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Secret Life of Teens: Beyond High School
Kids From Nearly 50 High Schools Told Us What They Won’t Tell You. By sara levine, Caleb Hannan, Cindy Rich
Comments () | Published August 1, 2007
Editor's Note: To protect the kids' confidentiality, pseudonyms and photographs of models have been used.

The College Chase

“Some of my friends were like, ‘I’m not gonna get into college because I have a 3.3.’ ”

—Jason, 17, Paul VI, Fairfax

“I know I’ll go to a great school, but nothing’s definite. I do get stressed out. I’m not a genius, I don’t get straight A’s, I have to really work hard. Even though NCS has such great opportunities—and yeah, it’s sort of unfair that we’re the ones who get those opportunities—it’s not like we don’t work for it. People expect a lot of us.”

—Samantha, 17, National Cathedral School, DC

“A lot of people applied to all the Ivies or all the top schools—they didn’t take into account whether they’d be happy there. That’s pointless. Especially in the International Baccalaureate program—there’s a large group of people who are obsessed with the name of the college.”

—Matt, 18, Richard Montgomery, Rockville

“If you get into UVa, you’re a god of McLean. People are like, ‘You’re a genius.’ ”

—Michelle, 17, McLean High

“I used to be stressed out, and I kinda got over that. I just realized that life isn’t about getting into college. I can go to the University of Maryland, and that’s fine.”

—Erica, 17, Smith Jewish Day School, Rockville

“I’m looking for a place where people aren’t solely focused on drinking. Anyone can go to Langley, and one of the most frustrating things is that no one else does work on group projects. I’m looking forward to people actually wanting to be there—not having to be.”

—Julie, 17, Langley, McLean

The Real World

“I make peanut-butter-and-jelly sandwiches for homeless people every Wednesday. I go to Shepherd’s Table sometimes, and I serve and clean. You feel good after.”

—Callie, 17, Stone Ridge, Bethesda

“We talk about global warming a lot. All of us are scared because when we’re older it’s gonna be really serious. I didn’t see An Inconvenient Truth, because I don’t need to be that scared. I don’t want to know the real truth.”

—Lucy, 16, Maret, DC

“One of my cousins is in a gang. I’m scared for him sometimes because I hear him talking after school saying, ‘I’m going to bring my gun.’ He called it his hammer.”

—Monique, 17, McKinley Tech, DC

God and Conscience

“I believe in God and everything. I know when I’m older I’m going to be religious. But right now I just want to be young and have fun.”

—Amber, 17, High Point, Beltsville

“Sometimes my sister and I go to church together. I like thinking that I’m getting closer to God and he’s going to forgive me for everything I do.”

—Abby, Archbishop Spalding, Severn

“I believe God is watching me. I pray every night before I sleep. I pray every morning when I wake. I pray before I leave the house, even if it’s to walk just one block. You never know what could happen. A car could slam right into you.”

—Imani, 17, Annapolis High

“I’m Catholic, and my sister got me involved in our church. I started going on mission trips, and it is so much fun. I’m obsessed with my church now. I feel closest to God when I go on those trips. It’s hard to explain. There’s just this vibe there.”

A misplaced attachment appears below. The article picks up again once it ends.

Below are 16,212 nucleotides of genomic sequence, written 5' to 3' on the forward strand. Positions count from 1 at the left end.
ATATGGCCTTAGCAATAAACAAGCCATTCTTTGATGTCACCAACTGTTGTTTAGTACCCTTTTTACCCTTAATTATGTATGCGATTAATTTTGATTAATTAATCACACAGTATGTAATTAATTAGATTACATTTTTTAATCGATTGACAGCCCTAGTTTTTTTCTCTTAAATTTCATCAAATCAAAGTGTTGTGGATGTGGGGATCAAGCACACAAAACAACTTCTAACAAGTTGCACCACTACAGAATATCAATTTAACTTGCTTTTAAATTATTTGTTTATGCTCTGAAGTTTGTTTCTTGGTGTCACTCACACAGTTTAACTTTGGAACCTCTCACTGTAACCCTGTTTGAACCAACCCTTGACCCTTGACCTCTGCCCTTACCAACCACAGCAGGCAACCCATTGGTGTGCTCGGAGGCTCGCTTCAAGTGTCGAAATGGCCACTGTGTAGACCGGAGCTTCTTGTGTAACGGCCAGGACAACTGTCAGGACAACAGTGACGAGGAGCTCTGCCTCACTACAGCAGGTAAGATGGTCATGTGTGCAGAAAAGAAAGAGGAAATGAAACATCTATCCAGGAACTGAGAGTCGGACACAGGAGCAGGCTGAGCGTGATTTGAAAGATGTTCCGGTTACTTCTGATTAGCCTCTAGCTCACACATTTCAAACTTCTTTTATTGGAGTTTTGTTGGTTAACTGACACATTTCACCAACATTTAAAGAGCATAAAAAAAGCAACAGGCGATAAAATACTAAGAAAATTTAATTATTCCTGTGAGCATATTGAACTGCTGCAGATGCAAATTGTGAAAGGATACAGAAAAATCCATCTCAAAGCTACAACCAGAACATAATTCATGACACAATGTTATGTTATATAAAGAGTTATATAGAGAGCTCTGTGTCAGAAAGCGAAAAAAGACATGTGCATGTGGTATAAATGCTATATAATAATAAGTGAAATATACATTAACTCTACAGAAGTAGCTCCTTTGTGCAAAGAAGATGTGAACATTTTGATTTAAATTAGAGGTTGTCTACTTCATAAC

—Laura, 15, Broadneck, Annapolis

What’s My Future?

“When I’m older, I just hope there’s no chaos. I don’t deal with chaos well—yelling, screaming. I’m done with it.”

—Lisa, Prince George’s County 16-year-old

“I worry about being on my own and trying to control everything in my life and having that real freedom that I want so badly now. In a way, it’s nice to still have someone hanging over my head saying, ‘Be home at 12.’ ”

—Jennifer, 18, Springbrook, Silver Spring

“After college, I bet life is just going to be really routine. Like if you flip on the news, they say, ‘Traffic on 395 to Washington is really bad.’ And people do that every morning.”

—Andrew, 18, Wakefield, Arlington

“I don’t think anything in high school has anything to do with the real world.”

—Lindsay, Archbishop Spalding, Severn

“I’m so over high school.”

—Hilary, 18, Loudoun County High, Leesburg

“I tell my parents just enough so they think I tell them everything. I wouldn’t say I lie to my parents. I’m more of an omitter.”

—Josh, 17, Bethesda–Chevy Chase High

“The girls have to have name-brand clothes—Juicy Couture, True Religion jeans, or Seven jeans.”

—Lindsay, Archbishop Spalding, Severn

“If females are well endowed or a size zero, of course they’re going to be in the more popular group.”

—Jake, 18, St. Andrew’s Episcopal, Potomac

“It’s not impossible to have fun if you’re not drinking—it’s just really hard.”

—Jason, 17, Paul VI Catholic High, Fairfax

“I very much enjoy hookah. It gives you a happy feeling. It’s a good thing for parties because you just pass the mouthpiece around.”

—Keith, 18, Blair, Silver Spring

“Hooking up is anything from making out to having sex. It’s a pretty flexible term. Generally, it’s something you don’t intend to follow up on.”

—Maggie, 18, H-B Woodlawn, Arlington

“You listen to our headmistress speak, and it’s like it’s a cult. They expect you to be well dressed, well mannered, on top of your game 24-7.”

—Name and school withheld

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Posted at 12:00 AM/ET, 08/01/2007 RSS | Print | Permalink | Washingtonian.com Articles